The fight over the classification of ride-sharing drivers as independent contractors appears to be over after Uber announced that it settled a pair of long-gestating lawsuits for $20 million. The resolution is a boon to Uber, which is preparing its initial public offering for later this year.
The initial case, O’Connor v. Uber, was first brought by a group of Uber drivers in 2013 who argued they should be categorized as employees rather than freelancers. By classifying drivers as contractors, Uber avoids providing benefits of traditional employment such as health insurance, paid sick time, and workers’ compensation, the drivers argued.
O’Connor v. Uber has been winding its way through the courts for over six years. It was almost settled in 2016, when Uber agreed to pay as much as $100 million to the roughly 385,000 drivers represented in the class action lawsuit and one other case, so long as it could continue to classify them as freelancers. But the settlement was later rejected by a federal judge, who argued that the amount was insufficient.
Since then, the tide has shifted in Uber’s favor. The US Supreme Court issued a ruling bolstering the power of employers to force workers to use individual arbitration instead of class action lawsuits.
Last year, the Ninth US Circuit Court of Appeals reversed O’Connor v. Uber’s class certification status, nullifying the decision on the ground that Uber’s arbitration clause prohibits class actions. The appeals court ruling ultimately reduced the size of the class to about 13,600 drivers who will participate in the settlement.
Shannon Liss-Riordan, an attorney representing Uber drivers in the case, said she was “pleased” with the settlement. Under the agreement, drivers will receive approximately 37 cents per mile for the miles they have driven for Uber, she said. Also, Uber agrees to better explain its deactivation policy to drivers, create a deactivation appeals process, and help drivers who were deactivated get back on the platform. Drivers who were removed from the lawsuit by the appeals court ruling would need to pursue their claims in individual arbitration if they want any relief.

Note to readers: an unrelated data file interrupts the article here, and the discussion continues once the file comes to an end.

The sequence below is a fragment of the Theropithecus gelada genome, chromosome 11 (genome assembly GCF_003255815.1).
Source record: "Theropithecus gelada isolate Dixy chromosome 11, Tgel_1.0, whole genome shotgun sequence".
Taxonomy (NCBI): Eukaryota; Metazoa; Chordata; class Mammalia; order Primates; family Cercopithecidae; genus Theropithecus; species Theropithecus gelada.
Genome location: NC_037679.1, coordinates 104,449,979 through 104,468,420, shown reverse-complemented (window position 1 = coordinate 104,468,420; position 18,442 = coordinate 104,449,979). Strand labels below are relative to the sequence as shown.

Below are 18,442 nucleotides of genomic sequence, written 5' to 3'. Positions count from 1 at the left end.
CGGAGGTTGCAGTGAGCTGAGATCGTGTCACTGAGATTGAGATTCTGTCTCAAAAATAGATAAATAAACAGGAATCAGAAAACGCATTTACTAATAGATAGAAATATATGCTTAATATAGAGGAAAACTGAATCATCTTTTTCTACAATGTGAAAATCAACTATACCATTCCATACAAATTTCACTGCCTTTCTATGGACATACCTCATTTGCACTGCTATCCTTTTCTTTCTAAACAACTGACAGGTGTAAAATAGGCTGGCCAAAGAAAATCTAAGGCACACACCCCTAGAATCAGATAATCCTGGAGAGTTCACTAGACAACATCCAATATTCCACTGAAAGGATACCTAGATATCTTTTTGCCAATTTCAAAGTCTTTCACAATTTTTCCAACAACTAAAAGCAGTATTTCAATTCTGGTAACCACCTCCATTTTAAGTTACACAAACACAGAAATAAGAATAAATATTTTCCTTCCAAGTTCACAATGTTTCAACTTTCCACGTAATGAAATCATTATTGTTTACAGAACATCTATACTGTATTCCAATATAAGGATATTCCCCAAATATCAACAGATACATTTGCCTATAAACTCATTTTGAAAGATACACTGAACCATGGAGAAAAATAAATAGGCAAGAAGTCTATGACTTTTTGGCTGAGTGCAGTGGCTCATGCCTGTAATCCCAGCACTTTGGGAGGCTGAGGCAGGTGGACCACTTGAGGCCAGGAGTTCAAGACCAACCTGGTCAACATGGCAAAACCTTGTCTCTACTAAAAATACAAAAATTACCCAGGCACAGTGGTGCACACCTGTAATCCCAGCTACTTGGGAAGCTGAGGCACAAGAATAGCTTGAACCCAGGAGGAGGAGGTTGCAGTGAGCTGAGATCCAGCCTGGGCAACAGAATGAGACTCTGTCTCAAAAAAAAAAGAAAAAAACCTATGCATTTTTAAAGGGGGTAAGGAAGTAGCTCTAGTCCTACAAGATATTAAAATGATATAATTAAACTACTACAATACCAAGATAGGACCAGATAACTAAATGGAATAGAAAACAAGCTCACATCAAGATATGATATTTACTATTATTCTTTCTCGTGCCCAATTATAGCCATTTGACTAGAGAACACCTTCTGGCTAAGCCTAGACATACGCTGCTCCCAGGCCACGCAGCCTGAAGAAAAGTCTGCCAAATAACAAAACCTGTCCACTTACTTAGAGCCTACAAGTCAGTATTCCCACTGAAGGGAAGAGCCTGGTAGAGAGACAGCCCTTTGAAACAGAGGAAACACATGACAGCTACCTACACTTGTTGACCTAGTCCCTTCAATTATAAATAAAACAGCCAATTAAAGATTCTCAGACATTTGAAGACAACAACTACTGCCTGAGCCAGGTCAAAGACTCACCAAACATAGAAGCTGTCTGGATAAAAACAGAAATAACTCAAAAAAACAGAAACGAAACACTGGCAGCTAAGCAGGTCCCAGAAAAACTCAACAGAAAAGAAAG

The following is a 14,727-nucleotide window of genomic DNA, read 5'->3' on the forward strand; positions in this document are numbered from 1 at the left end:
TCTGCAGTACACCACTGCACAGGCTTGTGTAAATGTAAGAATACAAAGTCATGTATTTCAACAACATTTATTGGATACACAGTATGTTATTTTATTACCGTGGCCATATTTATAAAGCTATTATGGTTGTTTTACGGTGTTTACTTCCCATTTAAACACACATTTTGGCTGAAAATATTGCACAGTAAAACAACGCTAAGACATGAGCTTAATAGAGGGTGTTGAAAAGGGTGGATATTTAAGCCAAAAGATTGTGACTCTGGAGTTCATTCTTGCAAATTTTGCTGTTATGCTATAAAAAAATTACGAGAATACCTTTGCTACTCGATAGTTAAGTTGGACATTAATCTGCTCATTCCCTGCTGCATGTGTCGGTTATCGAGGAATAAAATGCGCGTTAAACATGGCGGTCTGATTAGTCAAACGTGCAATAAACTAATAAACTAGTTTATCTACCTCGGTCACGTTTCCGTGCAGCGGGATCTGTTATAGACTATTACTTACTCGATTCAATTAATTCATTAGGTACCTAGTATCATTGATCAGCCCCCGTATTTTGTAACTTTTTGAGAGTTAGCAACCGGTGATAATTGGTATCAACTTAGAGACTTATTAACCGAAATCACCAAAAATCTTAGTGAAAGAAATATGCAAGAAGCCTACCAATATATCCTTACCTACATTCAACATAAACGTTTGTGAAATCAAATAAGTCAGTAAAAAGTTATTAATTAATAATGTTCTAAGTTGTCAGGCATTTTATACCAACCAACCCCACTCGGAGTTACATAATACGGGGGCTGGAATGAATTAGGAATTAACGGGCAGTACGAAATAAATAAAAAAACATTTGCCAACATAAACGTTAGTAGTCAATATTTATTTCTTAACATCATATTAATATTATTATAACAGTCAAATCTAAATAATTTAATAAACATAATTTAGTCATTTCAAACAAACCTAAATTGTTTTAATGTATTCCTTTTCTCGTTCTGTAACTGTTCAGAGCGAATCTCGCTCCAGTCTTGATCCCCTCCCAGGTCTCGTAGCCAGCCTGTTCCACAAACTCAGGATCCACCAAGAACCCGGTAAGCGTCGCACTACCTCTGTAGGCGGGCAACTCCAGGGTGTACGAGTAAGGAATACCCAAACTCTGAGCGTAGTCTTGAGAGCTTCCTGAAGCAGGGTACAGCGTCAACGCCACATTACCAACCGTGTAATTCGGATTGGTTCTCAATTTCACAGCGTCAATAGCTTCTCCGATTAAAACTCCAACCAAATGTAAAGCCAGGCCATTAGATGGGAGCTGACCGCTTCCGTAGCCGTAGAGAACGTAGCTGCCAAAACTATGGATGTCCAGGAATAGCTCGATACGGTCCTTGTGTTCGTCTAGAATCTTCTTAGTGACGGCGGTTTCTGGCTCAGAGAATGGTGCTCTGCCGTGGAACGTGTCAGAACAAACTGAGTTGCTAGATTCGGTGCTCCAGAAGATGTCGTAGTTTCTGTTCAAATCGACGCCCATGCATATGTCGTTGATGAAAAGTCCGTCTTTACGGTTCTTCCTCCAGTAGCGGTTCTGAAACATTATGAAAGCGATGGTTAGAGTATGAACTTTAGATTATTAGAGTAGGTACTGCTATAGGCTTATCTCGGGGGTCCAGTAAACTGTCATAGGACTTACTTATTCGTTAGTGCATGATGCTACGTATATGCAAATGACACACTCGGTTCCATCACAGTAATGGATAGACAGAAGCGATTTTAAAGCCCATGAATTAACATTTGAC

“This is not the end of the issue of driver classification,” Liss-Riordan said in an email. “We are continuing to pursue many cases against gig economy companies that are misclassifying their workers as independent contractors, in order to save on labor costs and shift the risks and expenses of operating a business to their low wage workers.” She cited pending cases against Amazon, GrubHub, Lyft, DoorDash, Postmates, Handy, among others.
The settlement still requires a judge’s approval, but Uber is ready to put the past behind it. “Uber has changed a lot since 2013,” a spokesperson said in a statement. “We have made the driver experience even better through improvements like in-app tipping, a redesigned driver app, and new rewards programs like Uber Pro. We’re pleased to reach a settlement on this matter and we’ll continue working hard to improve the quality, security and dignity of independent work.”